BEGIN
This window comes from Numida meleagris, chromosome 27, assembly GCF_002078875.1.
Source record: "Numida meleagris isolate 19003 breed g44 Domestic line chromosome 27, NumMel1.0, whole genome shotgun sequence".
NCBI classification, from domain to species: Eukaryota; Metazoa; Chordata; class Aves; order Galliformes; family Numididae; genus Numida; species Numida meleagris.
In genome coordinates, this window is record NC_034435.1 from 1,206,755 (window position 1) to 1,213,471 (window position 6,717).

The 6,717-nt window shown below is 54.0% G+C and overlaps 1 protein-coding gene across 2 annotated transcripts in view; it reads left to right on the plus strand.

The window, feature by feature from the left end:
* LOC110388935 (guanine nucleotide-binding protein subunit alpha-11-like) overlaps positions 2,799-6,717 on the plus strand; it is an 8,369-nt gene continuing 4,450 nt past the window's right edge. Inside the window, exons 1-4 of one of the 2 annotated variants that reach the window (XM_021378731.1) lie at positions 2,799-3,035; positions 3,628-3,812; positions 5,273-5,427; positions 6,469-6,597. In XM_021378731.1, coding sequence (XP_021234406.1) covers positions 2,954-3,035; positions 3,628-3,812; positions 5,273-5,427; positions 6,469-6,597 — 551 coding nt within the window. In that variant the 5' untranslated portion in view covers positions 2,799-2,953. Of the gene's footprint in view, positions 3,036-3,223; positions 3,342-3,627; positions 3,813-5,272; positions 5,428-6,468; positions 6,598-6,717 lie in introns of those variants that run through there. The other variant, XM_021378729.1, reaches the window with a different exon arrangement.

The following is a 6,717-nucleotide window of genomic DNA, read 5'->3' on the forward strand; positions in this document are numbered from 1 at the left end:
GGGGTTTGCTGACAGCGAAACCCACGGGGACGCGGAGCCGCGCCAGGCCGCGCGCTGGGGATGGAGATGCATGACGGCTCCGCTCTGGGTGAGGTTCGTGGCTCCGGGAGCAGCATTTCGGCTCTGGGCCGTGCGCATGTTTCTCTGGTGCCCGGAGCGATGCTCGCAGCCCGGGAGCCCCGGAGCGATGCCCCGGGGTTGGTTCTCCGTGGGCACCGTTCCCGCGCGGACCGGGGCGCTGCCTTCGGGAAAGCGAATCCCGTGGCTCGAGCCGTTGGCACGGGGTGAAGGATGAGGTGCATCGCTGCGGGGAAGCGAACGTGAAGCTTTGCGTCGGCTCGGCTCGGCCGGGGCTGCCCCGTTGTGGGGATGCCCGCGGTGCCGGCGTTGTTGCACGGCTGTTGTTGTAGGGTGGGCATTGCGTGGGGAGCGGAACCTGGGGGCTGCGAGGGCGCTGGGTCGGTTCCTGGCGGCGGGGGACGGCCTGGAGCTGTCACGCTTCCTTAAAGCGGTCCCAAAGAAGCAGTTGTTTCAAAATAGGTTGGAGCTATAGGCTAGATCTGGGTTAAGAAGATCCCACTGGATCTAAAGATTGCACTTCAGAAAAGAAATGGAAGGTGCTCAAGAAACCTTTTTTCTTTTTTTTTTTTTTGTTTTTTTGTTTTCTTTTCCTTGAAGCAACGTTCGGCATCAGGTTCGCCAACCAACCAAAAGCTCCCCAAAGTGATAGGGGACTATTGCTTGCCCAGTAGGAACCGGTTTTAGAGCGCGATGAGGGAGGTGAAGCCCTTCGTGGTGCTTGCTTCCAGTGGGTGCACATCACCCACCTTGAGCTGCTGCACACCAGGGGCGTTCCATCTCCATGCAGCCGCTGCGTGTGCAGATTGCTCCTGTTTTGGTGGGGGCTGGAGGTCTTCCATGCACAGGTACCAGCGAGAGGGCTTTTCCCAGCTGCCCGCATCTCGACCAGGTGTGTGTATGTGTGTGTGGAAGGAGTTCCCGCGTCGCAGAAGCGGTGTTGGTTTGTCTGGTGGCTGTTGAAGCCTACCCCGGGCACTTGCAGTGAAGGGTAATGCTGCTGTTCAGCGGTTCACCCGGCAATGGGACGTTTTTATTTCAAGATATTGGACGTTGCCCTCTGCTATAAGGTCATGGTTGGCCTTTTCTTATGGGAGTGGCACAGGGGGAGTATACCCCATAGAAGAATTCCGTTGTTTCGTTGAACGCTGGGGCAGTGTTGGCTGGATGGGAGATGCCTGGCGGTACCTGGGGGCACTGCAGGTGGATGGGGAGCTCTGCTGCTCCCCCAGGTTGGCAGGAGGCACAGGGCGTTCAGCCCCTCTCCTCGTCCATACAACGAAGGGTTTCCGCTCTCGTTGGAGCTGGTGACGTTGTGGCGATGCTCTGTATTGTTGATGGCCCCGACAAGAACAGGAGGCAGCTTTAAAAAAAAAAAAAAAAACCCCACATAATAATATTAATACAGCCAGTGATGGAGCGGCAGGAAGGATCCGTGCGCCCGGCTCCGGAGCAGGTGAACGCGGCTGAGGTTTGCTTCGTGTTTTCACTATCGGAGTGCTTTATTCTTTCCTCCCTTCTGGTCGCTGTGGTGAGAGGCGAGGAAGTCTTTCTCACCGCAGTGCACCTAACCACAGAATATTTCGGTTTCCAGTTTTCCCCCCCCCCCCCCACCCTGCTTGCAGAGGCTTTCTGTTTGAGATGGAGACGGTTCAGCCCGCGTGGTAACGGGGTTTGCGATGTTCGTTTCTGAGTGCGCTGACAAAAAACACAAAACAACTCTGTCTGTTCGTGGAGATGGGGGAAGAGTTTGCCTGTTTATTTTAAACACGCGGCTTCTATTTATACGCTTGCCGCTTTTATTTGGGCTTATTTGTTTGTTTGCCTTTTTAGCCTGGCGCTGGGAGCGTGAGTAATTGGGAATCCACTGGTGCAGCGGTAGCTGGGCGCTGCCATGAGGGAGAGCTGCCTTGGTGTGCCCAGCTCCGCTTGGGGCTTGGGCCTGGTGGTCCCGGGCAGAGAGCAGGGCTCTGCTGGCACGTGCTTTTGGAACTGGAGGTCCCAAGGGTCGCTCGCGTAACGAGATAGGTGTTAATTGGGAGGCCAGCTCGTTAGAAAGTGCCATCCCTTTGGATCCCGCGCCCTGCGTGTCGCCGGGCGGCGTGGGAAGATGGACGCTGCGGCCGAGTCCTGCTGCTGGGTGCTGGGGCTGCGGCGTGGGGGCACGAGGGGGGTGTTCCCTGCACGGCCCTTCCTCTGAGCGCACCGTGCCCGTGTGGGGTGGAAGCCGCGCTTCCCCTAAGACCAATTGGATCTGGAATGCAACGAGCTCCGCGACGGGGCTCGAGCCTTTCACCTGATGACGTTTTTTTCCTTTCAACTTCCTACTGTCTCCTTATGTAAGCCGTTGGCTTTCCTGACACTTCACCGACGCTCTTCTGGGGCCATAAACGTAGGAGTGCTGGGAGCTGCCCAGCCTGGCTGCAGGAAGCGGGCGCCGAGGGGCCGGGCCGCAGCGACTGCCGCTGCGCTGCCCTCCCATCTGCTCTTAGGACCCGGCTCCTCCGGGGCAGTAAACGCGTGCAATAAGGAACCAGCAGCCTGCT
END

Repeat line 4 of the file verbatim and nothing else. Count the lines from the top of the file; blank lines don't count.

In genome coordinates, this window is record NC_034435.1 from 1,206,755 (window position 1) to 1,213,471 (window position 6,717).